16 SEPTEMBER 1871, Page 11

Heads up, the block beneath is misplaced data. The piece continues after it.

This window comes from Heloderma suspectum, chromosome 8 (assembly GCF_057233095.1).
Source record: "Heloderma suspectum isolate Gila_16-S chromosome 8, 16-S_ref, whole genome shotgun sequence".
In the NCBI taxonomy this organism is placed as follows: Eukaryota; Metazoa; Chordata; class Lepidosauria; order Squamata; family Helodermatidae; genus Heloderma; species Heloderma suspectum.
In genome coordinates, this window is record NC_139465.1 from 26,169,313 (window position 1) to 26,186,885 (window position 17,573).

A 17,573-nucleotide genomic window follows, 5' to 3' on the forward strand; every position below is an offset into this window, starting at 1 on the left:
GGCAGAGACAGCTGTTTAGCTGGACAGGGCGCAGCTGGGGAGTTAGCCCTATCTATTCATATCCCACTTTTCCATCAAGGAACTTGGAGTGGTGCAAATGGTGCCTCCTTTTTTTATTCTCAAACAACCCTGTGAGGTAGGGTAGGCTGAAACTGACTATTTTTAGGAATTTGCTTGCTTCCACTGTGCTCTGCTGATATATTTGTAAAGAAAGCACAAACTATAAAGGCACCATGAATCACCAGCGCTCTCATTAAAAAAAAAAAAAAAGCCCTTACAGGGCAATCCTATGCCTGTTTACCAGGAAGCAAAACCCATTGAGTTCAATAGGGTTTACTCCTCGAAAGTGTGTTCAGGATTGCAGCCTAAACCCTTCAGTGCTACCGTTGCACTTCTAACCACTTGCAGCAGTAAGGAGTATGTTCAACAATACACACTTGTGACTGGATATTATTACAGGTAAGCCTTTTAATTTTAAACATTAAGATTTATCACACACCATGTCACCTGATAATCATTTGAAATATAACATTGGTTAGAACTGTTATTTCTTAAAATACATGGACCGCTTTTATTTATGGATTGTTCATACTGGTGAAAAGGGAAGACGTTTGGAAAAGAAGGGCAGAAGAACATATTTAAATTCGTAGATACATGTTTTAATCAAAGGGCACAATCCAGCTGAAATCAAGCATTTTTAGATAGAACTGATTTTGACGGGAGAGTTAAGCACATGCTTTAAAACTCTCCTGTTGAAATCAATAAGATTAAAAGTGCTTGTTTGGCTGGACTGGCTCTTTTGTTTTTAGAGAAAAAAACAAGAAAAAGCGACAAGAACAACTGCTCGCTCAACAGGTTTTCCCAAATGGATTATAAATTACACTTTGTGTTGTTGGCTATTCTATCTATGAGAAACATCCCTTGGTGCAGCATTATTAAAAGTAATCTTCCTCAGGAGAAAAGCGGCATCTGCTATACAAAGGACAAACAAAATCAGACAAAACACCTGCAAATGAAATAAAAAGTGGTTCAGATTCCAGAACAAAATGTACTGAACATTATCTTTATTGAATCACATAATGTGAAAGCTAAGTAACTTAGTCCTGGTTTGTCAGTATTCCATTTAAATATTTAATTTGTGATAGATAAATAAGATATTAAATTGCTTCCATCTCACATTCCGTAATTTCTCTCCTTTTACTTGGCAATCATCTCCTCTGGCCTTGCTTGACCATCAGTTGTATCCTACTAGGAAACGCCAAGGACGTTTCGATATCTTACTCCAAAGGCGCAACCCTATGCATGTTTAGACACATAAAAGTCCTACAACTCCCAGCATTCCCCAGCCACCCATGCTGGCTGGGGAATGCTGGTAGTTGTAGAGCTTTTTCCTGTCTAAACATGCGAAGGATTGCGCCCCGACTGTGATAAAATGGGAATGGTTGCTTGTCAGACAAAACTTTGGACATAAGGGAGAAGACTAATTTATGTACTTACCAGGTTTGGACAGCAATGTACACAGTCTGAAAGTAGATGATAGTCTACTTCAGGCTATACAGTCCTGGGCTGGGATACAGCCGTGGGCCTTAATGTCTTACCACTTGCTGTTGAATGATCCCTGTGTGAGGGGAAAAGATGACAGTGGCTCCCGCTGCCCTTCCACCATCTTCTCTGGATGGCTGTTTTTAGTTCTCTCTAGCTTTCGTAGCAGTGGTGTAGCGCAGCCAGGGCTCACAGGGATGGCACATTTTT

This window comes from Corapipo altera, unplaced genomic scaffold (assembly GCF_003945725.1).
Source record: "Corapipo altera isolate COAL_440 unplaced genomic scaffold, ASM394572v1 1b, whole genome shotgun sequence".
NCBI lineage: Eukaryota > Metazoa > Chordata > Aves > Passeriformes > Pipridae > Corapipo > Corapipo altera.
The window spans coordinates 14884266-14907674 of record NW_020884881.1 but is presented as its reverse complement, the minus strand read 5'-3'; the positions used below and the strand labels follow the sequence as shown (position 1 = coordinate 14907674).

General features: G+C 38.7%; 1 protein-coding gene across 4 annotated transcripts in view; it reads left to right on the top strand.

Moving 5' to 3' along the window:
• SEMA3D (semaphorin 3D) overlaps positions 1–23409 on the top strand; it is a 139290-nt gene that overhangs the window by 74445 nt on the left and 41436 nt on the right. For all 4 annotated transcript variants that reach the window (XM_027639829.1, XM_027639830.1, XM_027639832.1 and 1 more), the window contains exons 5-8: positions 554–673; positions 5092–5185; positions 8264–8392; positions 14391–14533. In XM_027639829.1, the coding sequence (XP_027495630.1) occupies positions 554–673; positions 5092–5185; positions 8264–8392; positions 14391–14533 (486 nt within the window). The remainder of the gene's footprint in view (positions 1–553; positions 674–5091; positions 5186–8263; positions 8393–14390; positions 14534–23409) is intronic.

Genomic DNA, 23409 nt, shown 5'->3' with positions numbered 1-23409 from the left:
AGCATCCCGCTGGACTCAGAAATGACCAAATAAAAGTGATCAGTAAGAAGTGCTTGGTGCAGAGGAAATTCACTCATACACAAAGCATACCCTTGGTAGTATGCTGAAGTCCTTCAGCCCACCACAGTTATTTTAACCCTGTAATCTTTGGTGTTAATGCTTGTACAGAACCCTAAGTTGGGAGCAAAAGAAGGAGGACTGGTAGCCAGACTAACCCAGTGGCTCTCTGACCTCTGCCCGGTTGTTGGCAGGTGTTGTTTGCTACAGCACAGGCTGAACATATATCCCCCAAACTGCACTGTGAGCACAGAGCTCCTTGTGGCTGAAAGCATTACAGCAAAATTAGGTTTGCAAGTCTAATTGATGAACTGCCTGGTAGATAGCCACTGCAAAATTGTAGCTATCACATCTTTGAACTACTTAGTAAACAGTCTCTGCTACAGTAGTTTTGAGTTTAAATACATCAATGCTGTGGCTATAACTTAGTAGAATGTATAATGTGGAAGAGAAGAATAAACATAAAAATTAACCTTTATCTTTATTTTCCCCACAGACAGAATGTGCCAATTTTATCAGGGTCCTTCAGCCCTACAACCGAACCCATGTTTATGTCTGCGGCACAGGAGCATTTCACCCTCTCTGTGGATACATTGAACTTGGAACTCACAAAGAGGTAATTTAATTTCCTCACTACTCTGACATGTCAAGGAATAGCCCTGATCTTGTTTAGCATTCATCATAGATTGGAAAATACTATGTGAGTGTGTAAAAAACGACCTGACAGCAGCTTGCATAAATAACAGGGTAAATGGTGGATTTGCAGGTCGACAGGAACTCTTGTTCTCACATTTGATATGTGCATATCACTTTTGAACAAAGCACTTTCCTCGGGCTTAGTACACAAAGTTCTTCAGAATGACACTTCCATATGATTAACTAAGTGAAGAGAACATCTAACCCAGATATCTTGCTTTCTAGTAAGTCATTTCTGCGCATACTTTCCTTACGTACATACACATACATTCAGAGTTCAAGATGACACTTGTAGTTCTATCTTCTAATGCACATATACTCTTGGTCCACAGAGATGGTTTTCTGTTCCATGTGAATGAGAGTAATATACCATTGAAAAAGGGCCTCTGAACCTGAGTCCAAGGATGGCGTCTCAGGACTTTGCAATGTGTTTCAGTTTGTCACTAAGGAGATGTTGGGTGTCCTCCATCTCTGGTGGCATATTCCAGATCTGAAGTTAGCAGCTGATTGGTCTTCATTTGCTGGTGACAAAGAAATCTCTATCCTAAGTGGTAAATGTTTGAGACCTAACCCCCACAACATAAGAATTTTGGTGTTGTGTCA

ONE of the most remarkable features of the greater modern crimes seems to be the very slight incentive which the public are disposed at all events, whether truly. or not, to regard as adequate for enormous crimes, especially among the more or less educated classes ;—and it is hardly questionable that public opinion on a point of this kind, though of course utterly in- adequate to justify a correct judgment on any particular case, is not at all likely to be far astray as to the general impres- sion that great crime often now springs from what seems to be the apparently least of all incentives. The Field of last week, for instance, after reviewing the circumstances of the sudden death of Mr. Renforth, the English row- ing champion in Canada, is disposed deliberately to attribute it to the administration of a vegetable poison, undiscoverable by chemical analysis, of the sedative sort,—and to attribute the motive for this most cruel of murders, if murder it was, to the rapacity of some one or more of those who had betted against him. We are hardly disposed to concur with the Field, in spite of the last words of Mr. Reuforth him- self, which naturally raised the suspicion ; but right or not, hero is, at all events, a well-informed paper, knowing as much as most of the morality of gamblers, which is disposed to think it probable that the desire to win or dread to lose has led not merely to the murder of the immediate antagonist in view, —that is common enough,—but to the foul poisoning of a stranger guest, who had every sort of claim on the respect of those amongst whom he was to struggle for the prize. Then there was the other day in New York that strange case, to which we drew attention at the time, of a learned and enthusiastic Pole' M. Ruloff, who managed to inspire all who came near him with the most pro- found intellectual admiration, who deliberately organized a gang of burglars of which he was the soul, for the purpose of providing himself with adequate means for his abstract studies, and who committed a bad murder in carrying out one of his plans rather than fail in his operations. Again, not long ago we had the Frenchman Tropmann, who deliberately planned and executed the murder of a whole family of some seven or eight souls, including young children, for the sake of a little property, one of his motives appearing to be the wish to find means for the support of his own father, to whom his conduct had always been most filial. Last of all, we have this strange and lurid accusation brought,— we trust mistakenly,—against an unhappy woman in Brighton, that she has been doing her best to poison people in all directions by spreading abroad poisoned sweetmeats under a particular shop- label,—even positively encouraging various small children to eat the poisoned sweetmeats in the street,—solely in order to manu- facture data for convincing a gentleman to whom she was attached, and the life of whose wife she had once endangered in like manner, that she was innocent of any crime in the matter, and that the poison came from the sweetmeat-maker, not from herself. We trust the trial may prove that this explanation is not true. But it is, at least, believed by the prosecutor to be a credible account of this lady's motive for not only introducing poisoned chocolate into a shop, but herself distributing it to various little sufferers, that she hoped by the frequency and notoriety of the cases of suffering, to convince the physician on whom she had fixed her affection that she had not been the cause, but only the instrument of carrying poison to his wife. It is true that even if the facts alleged in the preliminary investigation before a magistrate should turn out to be true, this is hardly an adequate inference from them. It would have been quite sufficient for such a purpose to have caused a con- siderable number of slight illnesses without any deaths ; but the strychnine introduced into the chocolate did load to one im- mediate death, and might have led to many more,—so that the incen- tive must, one would think, should the facts be substantiated, have been other than what is alleged, if there were any of a sane kind at all. Yet be the explanation what it will, and whoever may have been the chief actor, there can hardly be any doubt that some very slender motive will be found in this case to have been the origin of a gigantic crime. After this, we should hardly be surprised to hear that some lady who disliked giving dinner-parties had given poison to half her guests to prevent their accepting her invitations in future; or that a medical man had deliberately imported the virus of the cholera fresh from a fatal case in Russia, in order to force the Govern- ment of London into a more active and energetic sanitary policy. When once those who have reached a certain phase of culture avail themselves of criminal means to attain their ends, there is no knowing how lavishly they may apply an instrument of such dangerous power. The common criminal regards his crime simply as an act of war against a powerful foe who is seldom off his guard. But an amateur in these regions, while he is as unscrupulous, is not limited by the hereditary and traditional fears of the common orirninal,—has hardly gauged in the same way the power of his enemy,—and once released from all fetters of respectability, is in danger of throwing off with them even the limits of customary prudence, even the ordinary coiner's frugality in using and uttering his own bad coin.